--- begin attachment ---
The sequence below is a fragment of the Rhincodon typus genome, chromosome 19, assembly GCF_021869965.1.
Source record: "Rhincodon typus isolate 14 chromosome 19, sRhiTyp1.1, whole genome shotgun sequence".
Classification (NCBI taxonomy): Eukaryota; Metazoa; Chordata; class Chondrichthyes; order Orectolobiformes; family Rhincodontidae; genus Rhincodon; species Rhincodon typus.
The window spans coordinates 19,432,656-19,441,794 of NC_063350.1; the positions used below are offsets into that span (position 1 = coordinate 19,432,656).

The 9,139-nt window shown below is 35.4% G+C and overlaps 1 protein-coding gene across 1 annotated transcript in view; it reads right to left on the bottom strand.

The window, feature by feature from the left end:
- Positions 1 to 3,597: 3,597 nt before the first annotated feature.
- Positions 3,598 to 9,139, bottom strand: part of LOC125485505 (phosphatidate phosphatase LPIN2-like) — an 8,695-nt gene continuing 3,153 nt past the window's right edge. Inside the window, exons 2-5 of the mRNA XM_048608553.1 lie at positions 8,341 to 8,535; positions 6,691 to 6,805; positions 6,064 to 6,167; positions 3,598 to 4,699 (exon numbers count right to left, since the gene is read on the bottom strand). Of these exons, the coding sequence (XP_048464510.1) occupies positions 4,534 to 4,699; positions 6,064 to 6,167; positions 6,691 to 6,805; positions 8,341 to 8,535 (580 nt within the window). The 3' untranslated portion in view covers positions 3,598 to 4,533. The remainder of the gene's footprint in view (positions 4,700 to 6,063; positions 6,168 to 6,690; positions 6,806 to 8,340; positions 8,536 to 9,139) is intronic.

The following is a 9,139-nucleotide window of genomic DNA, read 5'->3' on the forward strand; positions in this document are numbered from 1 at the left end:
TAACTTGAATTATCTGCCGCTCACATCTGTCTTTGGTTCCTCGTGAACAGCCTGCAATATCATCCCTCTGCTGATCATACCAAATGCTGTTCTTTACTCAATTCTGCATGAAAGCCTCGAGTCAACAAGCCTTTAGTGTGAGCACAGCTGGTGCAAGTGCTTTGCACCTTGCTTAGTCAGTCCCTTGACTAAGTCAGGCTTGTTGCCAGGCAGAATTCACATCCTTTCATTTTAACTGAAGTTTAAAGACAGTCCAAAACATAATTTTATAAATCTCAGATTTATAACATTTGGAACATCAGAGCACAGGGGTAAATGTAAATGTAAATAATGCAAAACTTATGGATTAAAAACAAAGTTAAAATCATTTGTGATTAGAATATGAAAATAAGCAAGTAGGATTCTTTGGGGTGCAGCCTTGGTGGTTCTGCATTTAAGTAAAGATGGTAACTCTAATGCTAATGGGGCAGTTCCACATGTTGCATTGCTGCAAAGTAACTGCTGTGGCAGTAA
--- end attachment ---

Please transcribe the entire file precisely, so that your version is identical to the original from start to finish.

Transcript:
The sequence below is a fragment of the Rhincodon typus genome, chromosome 19, assembly GCF_021869965.1.
Source record: "Rhincodon typus isolate 14 chromosome 19, sRhiTyp1.1, whole genome shotgun sequence".
Classification (NCBI taxonomy): Eukaryota; Metazoa; Chordata; class Chondrichthyes; order Orectolobiformes; family Rhincodontidae; genus Rhincodon; species Rhincodon typus.
The window spans coordinates 19,432,656-19,441,794 of NC_063350.1; the positions used below are offsets into that span (position 1 = coordinate 19,432,656).

The 9,139-nt window shown below is 35.4% G+C and overlaps 1 protein-coding gene across 1 annotated transcript in view; it reads right to left on the bottom strand.

The window, feature by feature from the left end:
- Positions 1 to 3,597: 3,597 nt before the first annotated feature.
- Positions 3,598 to 9,139, bottom strand: part of LOC125485505 (phosphatidate phosphatase LPIN2-like) — an 8,695-nt gene continuing 3,153 nt past the window's right edge. Inside the window, exons 2-5 of the mRNA XM_048608553.1 lie at positions 8,341 to 8,535; positions 6,691 to 6,805; positions 6,064 to 6,167; positions 3,598 to 4,699 (exon numbers count right to left, since the gene is read on the bottom strand). Of these exons, the coding sequence (XP_048464510.1) occupies positions 4,534 to 4,699; positions 6,064 to 6,167; positions 6,691 to 6,805; positions 8,341 to 8,535 (580 nt within the window). The 3' untranslated portion in view covers positions 3,598 to 4,533. The remainder of the gene's footprint in view (positions 4,700 to 6,063; positions 6,168 to 6,690; positions 6,806 to 8,340; positions 8,536 to 9,139) is intronic.

The following is a 9,139-nucleotide window of genomic DNA, read 5'->3' on the forward strand; positions in this document are numbered from 1 at the left end:
TAACTTGAATTATCTGCCGCTCACATCTGTCTTTGGTTCCTCGTGAACAGCCTGCAATATCATCCCTCTGCTGATCATACCAAATGCTGTTCTTTACTCAATTCTGCATGAAAGCCTCGAGTCAACAAGCCTTTAGTGTGAGCACAGCTGGTGCAAGTGCTTTGCACCTTGCTTAGTCAGTCCCTTGACTAAGTCAGGCTTGTTGCCAGGCAGAATTCACATCCTTTCATTTTAACTGAAGTTTAAAGACAGTCCAAAACATAATTTTATAAATCTCAGATTTATAACATTTGGAACATCAGAGCACAGGGGTAAATGTAAATGTAAATAATGCAAAACTTATGGATTAAAAACAAAGTTAAAATCATTTGTGATTAGAATATGAAAATAAGCAAGTAGGATTCTTTGGGGTGCAGCCTTGGTGGTTCTGCATTTAAGTAAAGATGGTAACTCTAATGCTAATGGGGCAGTTCCACATGTTGCATTGCTGCAAAGTAACTGCTGTGGCAGTAA